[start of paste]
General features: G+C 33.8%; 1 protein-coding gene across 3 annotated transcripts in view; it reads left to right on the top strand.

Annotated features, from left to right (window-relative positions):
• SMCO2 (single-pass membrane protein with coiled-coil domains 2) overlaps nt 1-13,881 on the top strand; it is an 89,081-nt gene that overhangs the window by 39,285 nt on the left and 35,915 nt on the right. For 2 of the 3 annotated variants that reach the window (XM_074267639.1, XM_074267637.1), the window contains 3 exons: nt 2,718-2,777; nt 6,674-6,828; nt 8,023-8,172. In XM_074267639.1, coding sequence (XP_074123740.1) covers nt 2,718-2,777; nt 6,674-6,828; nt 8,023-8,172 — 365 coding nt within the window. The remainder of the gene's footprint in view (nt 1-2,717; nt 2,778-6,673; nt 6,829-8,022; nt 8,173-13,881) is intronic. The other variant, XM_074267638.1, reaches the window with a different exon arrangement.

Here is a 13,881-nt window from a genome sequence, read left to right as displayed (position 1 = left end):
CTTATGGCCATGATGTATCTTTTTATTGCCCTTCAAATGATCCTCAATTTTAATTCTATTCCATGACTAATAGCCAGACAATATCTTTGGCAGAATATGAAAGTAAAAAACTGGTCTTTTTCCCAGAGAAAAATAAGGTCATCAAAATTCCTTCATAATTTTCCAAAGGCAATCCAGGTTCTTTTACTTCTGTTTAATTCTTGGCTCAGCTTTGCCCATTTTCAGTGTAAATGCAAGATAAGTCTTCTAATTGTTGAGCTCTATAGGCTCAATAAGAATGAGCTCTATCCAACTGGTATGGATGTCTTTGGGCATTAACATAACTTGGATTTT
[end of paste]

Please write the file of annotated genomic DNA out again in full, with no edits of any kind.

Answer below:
General features: G+C 33.8%; 1 protein-coding gene across 3 annotated transcripts in view; it reads left to right on the top strand.

Annotated features, from left to right (window-relative positions):
• SMCO2 (single-pass membrane protein with coiled-coil domains 2) overlaps nt 1-13,881 on the top strand; it is an 89,081-nt gene that overhangs the window by 39,285 nt on the left and 35,915 nt on the right. For 2 of the 3 annotated variants that reach the window (XM_074267639.1, XM_074267637.1), the window contains 3 exons: nt 2,718-2,777; nt 6,674-6,828; nt 8,023-8,172. In XM_074267639.1, coding sequence (XP_074123740.1) covers nt 2,718-2,777; nt 6,674-6,828; nt 8,023-8,172 — 365 coding nt within the window. The remainder of the gene's footprint in view (nt 1-2,717; nt 2,778-6,673; nt 6,829-8,022; nt 8,173-13,881) is intronic. The other variant, XM_074267638.1, reaches the window with a different exon arrangement.

Here is a 13,881-nt window from a genome sequence, read left to right as displayed (position 1 = left end):
CTTATGGCCATGATGTATCTTTTTATTGCCCTTCAAATGATCCTCAATTTTAATTCTATTCCATGACTAATAGCCAGACAATATCTTTGGCAGAATATGAAAGTAAAAAACTGGTCTTTTTCCCAGAGAAAAATAAGGTCATCAAAATTCCTTCATAATTTTCCAAAGGCAATCCAGGTTCTTTTACTTCTGTTTAATTCTTGGCTCAGCTTTGCCCATTTTCAGTGTAAATGCAAGATAAGTCTTCTAATTGTTGAGCTCTATAGGCTCAATAAGAATGAGCTCTATCCAACTGGTATGGATGTCTTTGGGCATTAACATAACTTGGATTTT